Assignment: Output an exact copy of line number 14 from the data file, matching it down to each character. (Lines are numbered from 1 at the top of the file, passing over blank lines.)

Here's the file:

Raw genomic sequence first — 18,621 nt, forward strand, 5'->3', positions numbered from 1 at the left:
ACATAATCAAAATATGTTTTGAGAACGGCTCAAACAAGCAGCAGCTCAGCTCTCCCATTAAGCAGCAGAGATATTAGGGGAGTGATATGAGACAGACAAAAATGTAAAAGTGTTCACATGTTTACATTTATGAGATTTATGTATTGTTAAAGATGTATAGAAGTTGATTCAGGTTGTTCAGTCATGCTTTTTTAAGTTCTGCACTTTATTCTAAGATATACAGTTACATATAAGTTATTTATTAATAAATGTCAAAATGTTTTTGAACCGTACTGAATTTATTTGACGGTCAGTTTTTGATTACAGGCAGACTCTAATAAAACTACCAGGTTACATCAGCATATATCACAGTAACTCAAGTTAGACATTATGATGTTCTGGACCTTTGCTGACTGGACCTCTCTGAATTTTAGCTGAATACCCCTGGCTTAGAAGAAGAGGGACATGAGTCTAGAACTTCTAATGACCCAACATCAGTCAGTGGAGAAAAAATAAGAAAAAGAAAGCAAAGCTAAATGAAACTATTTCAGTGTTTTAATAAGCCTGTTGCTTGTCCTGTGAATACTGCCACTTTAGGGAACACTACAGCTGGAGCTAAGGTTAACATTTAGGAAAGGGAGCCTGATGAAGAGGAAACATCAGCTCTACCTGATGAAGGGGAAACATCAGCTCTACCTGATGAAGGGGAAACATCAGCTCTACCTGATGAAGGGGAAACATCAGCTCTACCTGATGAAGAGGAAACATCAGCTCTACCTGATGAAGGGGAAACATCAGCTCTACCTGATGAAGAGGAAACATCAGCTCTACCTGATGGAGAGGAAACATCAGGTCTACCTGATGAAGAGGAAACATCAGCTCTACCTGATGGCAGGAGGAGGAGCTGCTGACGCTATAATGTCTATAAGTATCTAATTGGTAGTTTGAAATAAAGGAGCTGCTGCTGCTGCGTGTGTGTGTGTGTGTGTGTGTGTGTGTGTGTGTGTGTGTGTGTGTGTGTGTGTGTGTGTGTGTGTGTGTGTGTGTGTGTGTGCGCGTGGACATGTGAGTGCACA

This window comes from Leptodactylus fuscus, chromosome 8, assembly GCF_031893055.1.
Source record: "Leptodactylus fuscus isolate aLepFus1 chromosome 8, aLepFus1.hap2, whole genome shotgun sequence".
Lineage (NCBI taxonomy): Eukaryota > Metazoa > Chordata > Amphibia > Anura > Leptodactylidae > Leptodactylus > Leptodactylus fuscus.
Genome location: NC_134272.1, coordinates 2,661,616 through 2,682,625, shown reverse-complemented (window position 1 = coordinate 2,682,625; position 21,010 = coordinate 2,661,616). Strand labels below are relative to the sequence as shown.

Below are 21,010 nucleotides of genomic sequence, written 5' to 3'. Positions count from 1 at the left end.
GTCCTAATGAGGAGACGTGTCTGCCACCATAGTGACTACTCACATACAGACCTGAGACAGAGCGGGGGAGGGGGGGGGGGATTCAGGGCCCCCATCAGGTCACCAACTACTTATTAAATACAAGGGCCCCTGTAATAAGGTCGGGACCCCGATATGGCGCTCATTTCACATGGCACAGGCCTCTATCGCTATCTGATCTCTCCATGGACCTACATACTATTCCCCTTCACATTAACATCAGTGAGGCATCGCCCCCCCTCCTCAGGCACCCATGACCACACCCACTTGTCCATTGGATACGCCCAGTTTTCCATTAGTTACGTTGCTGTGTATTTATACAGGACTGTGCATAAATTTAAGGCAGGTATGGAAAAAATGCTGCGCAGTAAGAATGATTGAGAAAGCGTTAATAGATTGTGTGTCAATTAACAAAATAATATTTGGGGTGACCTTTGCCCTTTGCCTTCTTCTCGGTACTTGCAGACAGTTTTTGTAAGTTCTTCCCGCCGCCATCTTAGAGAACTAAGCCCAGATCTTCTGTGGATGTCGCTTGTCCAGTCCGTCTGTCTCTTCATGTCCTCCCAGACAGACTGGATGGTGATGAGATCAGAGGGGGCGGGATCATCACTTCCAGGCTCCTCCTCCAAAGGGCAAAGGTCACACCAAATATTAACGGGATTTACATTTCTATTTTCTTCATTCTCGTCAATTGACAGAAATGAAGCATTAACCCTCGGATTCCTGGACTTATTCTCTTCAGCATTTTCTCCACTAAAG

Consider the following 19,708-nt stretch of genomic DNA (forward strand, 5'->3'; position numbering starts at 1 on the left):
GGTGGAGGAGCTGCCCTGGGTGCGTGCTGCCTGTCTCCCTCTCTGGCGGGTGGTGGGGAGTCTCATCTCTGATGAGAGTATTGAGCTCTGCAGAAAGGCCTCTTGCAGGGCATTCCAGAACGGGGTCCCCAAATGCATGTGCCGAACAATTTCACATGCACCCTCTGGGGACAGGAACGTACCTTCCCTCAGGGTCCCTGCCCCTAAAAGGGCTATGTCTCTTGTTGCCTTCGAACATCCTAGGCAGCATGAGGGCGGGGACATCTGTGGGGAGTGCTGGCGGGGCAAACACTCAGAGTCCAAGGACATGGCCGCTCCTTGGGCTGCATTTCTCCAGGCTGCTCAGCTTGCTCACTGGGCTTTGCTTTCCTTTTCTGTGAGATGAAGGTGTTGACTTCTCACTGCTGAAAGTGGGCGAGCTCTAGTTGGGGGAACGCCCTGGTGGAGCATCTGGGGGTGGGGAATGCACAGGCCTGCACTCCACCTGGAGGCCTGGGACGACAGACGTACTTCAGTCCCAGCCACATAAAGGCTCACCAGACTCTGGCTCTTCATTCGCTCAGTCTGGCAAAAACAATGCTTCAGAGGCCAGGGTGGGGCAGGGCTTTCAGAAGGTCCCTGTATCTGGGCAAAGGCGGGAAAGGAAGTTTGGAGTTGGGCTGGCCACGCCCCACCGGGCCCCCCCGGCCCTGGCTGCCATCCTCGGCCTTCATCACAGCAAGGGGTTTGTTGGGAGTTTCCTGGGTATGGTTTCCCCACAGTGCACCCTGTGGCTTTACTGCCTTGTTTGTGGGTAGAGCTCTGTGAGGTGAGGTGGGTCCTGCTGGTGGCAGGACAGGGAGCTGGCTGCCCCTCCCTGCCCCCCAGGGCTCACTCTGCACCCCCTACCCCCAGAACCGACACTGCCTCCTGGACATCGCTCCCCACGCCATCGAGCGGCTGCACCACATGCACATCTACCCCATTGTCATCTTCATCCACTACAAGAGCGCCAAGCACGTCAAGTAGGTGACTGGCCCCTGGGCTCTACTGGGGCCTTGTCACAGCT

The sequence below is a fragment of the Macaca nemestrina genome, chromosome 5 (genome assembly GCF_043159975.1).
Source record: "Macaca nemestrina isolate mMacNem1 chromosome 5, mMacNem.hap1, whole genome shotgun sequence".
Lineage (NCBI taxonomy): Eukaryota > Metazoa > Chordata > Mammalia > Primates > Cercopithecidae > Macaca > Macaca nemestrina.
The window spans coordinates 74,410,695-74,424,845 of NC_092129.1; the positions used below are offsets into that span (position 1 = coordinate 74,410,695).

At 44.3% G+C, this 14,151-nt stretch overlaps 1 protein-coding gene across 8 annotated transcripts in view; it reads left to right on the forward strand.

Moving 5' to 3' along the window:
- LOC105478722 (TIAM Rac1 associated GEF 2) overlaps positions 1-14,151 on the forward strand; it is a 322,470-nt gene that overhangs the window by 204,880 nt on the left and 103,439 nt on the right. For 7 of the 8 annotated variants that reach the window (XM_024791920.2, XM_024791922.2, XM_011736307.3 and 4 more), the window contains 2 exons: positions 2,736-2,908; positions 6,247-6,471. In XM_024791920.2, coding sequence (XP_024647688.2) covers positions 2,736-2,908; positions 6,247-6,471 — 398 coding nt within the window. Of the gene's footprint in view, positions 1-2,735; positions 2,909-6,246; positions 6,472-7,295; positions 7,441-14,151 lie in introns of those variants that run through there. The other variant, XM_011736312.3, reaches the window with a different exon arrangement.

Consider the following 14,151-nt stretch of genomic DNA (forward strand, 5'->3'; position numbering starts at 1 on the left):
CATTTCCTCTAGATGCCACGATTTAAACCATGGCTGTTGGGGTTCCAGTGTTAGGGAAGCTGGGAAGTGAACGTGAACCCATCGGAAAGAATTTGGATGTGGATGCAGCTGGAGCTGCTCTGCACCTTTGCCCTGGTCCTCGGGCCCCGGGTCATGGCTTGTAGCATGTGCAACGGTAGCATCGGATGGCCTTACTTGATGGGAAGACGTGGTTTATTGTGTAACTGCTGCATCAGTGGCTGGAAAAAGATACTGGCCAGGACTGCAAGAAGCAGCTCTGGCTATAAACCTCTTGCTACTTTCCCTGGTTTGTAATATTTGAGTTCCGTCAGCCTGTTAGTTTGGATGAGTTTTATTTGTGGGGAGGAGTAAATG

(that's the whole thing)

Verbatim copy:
The window spans coordinates 74,410,695-74,424,845 of NC_092129.1; the positions used below are offsets into that span (position 1 = coordinate 74,410,695).